Constance Talmadge, date unknown.
Constance Talmadge on Wikipedia
Constance Talmadge on the Internet Movie Database
Constance Talmadge
Forecourt Ceremony held on an unknown date in 1927
Born: April 19, 1898, in Brooklyn, New York
Age at the time of the ceremony: 29
Died: November 23, 1973, in Los Angeles, California, age 75
Constance Talmadge was another actress who became a star at the end of the short film era, becoming a headliner at the beginnings of the feature film.

Born into an unhappy family with an alcoholic father, Constance, her older sister Norma and younger sister Natalie, were raised by their mother Peg in hardscrabble conditions in Brooklyn. Peg snuck all three girls onto the Vitagraph studio lot in Flatbush, where, in 1914, Constance was given a role in a short film, Our Fairy Play (released in June 1914), with comedian Billy Quirk, who had been making films since 1908 — which made him a verteran! She made a number of films with Quirk.

In addition, she made films with Maurice Costello and his unit: The Moonstone of Fez (released in July 1914) and The Mysterious Lodger (released in August 1914); and with Paul Kelly: Buddy's First Call (released in May 1914), The Maid from Sweden (released in June 1914) - she did not play the title role) and Buddy's Downfall (released in July 1914). Her last film released by Vitagraph was A Keyboard Strategy (released in August 1915).

Sister Norma had been offered a chance to make films in Hollywood, so Peg packed up all the girls and moved out west in 1915. The trip to make the films proved to be a disaster, as the studio folded just after the completion of Captivating Mary Carstairs, (released in July 1915), in which a small role was given to Constance. Stranded in Hollywood, the Talmadges appealed to D. W. Griffith at Triangle Pictures; Griffith put Constance in two major roles in a film he was working on — Intolerance (released in September 1916).

While Peg and Norma returned to the east coast after their Triangle contracts expired, Constance remained out west. She seems to have been game for almost anything, with a vivatious spirit, sense of humor and an appreciation of the outdoors. Just the sort of leading actress picture makers wanted to use in their films.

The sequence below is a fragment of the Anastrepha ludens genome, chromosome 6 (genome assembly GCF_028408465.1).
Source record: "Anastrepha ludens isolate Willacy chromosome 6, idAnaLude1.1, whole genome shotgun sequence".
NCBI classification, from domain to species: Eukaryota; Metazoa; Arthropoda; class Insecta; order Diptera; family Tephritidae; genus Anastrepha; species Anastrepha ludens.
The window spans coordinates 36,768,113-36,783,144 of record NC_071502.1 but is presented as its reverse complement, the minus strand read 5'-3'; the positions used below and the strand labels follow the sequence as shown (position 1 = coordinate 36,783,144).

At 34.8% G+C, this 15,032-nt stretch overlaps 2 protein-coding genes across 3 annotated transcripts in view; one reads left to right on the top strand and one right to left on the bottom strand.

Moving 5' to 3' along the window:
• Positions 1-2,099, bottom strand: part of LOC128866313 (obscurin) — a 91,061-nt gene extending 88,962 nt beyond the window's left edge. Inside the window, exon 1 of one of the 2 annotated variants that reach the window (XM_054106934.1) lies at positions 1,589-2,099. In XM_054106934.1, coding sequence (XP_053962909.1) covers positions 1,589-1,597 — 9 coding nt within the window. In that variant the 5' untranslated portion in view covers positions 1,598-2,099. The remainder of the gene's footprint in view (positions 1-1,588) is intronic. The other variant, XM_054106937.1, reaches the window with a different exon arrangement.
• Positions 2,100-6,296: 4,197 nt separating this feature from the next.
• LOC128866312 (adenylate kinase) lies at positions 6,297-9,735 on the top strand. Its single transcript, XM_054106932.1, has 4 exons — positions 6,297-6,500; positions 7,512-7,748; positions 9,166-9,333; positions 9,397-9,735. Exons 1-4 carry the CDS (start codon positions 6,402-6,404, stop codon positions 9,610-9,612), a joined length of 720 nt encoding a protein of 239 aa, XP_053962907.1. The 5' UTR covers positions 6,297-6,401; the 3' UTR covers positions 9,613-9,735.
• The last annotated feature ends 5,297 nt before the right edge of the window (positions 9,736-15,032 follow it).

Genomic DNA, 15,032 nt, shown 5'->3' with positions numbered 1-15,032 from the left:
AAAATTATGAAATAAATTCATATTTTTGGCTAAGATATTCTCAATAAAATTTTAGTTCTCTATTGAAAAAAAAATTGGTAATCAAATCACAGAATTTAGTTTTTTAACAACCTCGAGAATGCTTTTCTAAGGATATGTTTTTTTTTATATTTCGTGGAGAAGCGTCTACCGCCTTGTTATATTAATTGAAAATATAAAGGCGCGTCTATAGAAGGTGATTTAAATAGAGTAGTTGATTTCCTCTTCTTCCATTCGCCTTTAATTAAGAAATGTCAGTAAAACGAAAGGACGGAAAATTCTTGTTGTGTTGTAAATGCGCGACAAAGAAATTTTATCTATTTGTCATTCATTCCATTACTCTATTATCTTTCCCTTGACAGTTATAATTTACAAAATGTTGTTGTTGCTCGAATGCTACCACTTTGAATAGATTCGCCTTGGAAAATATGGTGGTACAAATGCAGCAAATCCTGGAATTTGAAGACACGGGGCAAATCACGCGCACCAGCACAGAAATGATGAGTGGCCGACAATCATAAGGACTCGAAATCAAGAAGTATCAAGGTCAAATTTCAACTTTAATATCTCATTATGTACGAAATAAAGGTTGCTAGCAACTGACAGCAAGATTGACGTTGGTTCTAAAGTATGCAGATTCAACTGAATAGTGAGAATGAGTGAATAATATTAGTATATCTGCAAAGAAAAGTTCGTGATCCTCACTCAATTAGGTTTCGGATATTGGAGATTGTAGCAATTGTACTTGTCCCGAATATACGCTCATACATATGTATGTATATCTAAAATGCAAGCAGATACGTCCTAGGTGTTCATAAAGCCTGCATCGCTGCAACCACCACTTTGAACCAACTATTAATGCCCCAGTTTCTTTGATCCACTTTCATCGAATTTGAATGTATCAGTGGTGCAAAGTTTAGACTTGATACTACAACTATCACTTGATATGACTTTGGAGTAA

And work she did. In the late 1910s, she made five 50-minute-long films a year. She made two more films for Triangle before joining Norma and the gang back east: The Matrimaniac with Douglas Fairbanks for Fine Arts (released in December 1916), and Betsy's Burglar also for Fine Arts (released in March 1917). Then, she began starring in films for Select Pictures, which was run by Adolph Zukor and Lewis J. Selznick; pictures such as The Studio Girl (released in January 1918). Select teamed her in several films with the original Harrison Ford (with Talmadge always receiving top-billing), playing his wife in Mrs. Leffingwell's Boots (released in October 1918), Romance and Arabella (released in February 1919), and Happiness a la Mode (released in June 1919).

Also in 1919, Constance allowed Norma's husband, Joseph M. Schenck, to set her up with her own production company, Constance Talmadge Film Corporation, releasing the films through First-National. She made six features in 1920, four in 1921, three in 1923, so it become apparent that it took longer and longer to find the right sceanrios to put her in. Her greatest success seems to have been Her Night of Romance, (released in October 1924).

Constance Talmadge was the featured personality to appear at the groundbreaking ceremony for Grauman's Chinese Theatre on Tuesday, January 5, 1926, turning over the first shovel of dirt along with Charles Chaplin, Conrad Nagel, and Anna Mae Wong.

She made her final silent film, Vénus (released in October 1929), for an independent company in France.

When sound came in, Constance Talmadge did not even bother; she quit the screen, married husband number three, divorced him in 1930; she then married husband number four, Walter Giblin, in 1936, and they remained together until his death in 1964. Constance oversaw her real estate empire until she died of pneumonia in 1973, at the age of 75.
Grauman's Chinese Theatre, Hollywood, California. Constance Talmadge Forecourt block. Executed by Jean Klossner, date unknown, circa 1927. 54 x 50 inches.
Grauman's Chinese Theatre, Hollywood, California. Constance Talmadge and Sid Grauman. Date unknown, but probably taken in connection with her Forecourt ceremony in 1927. Mr. Grauman appears to be showing Ms. Talmadge a goldfish from the east fountain — after the installation of a low iron gate. The fountains originally did not have anything around them.
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